To understand native species persistence in transformed landscapes we must evaluate how individual behaviors interact with landscape structure through ecological processes such as habitat selection. Rapid, widespread landscape transformation may lead to a mismatch between habitat preference and quality, a phenomenon known as ecological traps that can have negative outcomes for populations. I applied this framework to the study of birds inhabiting landscapes dominated by forest remnants and shade coffee plantations, a tropical agroforestry system that retains important portions of native biodiversity. I used two different approaches to answer the question: What is the role of habitat selection in the adaptation of native species to transformed landscapes? First, I present the results of a simulation model used to evaluate the effects of landscape structure on population dynamics of a hypothetical species under two mechanisms of habitat selection. Then I present the analyses of seven years of capture-mark-recapture and resight data collected to compare habitat preference and quality between shade coffee and forest for twelve resident bird species in the Sierra Nevada de Santa Marta (Colombia). I provide evidence for the importance of including the landscape context in the evaluation of ecological traps and for using long-term demographic data when evaluating the potential of novel ecosystems and intermediately-modified habitats for biodiversity conservation. Beyond suggestions to improve bird conservation in shade coffee, my findings contribute to theory about ecological traps and can be applied to understand population processes in a wide variety of heterogeneous landscapes.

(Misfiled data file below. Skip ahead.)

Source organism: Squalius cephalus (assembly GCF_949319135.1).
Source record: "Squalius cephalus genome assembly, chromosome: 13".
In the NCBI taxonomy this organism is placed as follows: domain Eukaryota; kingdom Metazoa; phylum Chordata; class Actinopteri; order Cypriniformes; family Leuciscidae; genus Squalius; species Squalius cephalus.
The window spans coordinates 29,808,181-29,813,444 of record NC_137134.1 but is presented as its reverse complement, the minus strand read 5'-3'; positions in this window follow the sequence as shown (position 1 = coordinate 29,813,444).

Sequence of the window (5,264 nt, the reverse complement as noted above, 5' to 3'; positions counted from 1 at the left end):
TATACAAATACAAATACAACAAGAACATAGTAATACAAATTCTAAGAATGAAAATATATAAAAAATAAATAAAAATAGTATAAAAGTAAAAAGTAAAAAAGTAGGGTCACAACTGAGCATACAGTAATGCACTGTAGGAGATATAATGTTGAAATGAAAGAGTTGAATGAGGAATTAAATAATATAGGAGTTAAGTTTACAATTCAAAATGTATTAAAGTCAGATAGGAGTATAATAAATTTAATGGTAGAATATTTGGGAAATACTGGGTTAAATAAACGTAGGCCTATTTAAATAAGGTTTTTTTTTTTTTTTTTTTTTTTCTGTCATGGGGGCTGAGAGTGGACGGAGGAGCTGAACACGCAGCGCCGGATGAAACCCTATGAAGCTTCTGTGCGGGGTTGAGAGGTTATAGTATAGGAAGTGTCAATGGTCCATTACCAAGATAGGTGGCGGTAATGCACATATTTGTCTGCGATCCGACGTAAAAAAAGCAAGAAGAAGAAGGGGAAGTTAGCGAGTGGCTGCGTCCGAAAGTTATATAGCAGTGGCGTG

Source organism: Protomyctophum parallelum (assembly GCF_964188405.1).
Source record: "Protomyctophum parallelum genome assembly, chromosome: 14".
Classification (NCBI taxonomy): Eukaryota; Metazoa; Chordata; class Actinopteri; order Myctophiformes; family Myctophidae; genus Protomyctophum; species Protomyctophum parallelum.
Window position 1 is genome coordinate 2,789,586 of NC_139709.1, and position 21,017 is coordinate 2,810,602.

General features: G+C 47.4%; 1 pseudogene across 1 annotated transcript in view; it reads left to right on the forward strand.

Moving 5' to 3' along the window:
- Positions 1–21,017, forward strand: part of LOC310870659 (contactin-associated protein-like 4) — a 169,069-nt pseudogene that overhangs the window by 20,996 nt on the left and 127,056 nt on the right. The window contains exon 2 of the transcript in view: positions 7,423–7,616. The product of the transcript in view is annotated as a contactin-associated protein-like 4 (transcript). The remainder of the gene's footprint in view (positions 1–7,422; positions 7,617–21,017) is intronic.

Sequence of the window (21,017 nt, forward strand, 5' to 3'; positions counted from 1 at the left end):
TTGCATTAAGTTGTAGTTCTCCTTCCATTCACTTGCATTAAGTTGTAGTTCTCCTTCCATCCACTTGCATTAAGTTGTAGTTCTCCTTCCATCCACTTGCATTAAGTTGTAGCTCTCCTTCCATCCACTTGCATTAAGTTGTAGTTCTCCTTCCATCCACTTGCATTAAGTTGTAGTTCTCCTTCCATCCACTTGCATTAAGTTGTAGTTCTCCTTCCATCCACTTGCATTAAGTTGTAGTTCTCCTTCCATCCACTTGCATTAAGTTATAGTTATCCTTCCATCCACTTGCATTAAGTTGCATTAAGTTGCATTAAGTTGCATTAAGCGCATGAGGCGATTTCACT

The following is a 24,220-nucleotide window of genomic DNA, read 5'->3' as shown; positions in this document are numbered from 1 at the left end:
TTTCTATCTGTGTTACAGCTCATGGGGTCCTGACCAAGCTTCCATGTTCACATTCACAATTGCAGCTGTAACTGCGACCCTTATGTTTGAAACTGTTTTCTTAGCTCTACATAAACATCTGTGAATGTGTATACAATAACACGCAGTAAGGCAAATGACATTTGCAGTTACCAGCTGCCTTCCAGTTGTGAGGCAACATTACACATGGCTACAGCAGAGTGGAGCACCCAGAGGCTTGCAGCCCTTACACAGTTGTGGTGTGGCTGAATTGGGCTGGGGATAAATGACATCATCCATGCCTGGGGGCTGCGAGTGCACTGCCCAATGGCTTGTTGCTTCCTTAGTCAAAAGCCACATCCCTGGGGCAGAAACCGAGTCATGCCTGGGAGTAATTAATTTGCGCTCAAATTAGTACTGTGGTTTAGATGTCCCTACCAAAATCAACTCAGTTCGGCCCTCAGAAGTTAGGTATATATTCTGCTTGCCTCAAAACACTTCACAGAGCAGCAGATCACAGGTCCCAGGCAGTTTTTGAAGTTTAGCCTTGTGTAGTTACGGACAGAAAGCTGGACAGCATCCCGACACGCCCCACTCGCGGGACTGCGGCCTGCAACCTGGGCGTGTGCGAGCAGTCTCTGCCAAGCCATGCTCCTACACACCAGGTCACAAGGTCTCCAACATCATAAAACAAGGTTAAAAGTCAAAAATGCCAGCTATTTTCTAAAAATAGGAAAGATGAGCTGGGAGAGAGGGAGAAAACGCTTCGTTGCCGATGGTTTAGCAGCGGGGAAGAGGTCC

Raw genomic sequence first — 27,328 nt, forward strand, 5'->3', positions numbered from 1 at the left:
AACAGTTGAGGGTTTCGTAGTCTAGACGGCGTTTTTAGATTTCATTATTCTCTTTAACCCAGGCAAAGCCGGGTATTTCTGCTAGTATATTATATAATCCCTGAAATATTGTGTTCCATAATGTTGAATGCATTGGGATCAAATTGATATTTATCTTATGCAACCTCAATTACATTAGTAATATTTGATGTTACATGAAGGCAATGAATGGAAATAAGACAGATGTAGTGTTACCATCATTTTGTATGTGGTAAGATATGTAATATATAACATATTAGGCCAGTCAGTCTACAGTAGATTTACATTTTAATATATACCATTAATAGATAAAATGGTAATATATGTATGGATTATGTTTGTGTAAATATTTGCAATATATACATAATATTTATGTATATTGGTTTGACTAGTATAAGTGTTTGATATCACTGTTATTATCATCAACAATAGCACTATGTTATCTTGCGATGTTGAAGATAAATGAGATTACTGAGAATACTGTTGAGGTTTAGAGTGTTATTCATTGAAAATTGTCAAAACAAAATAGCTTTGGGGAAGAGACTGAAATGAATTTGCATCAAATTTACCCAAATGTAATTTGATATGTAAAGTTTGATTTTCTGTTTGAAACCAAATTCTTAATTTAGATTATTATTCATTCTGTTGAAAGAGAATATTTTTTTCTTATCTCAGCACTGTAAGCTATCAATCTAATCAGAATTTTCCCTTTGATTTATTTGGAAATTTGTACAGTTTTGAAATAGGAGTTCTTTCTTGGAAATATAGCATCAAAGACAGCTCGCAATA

If this is your thesis or dissertation, and want to learn how to access it or for more information about readership statistics, contact us at STARS@ucf.edu
Doctor of Philosophy (Ph.D.)
College of Sciences
Length of Campus-only Access
Doctoral Dissertation (Open Access)
Sanchez Clavijo, Lina Maria, "Habitat selection in transformed landscapes and the role of novel ecosystems for native species persistence" (2016). Electronic Theses and Dissertations. 5240.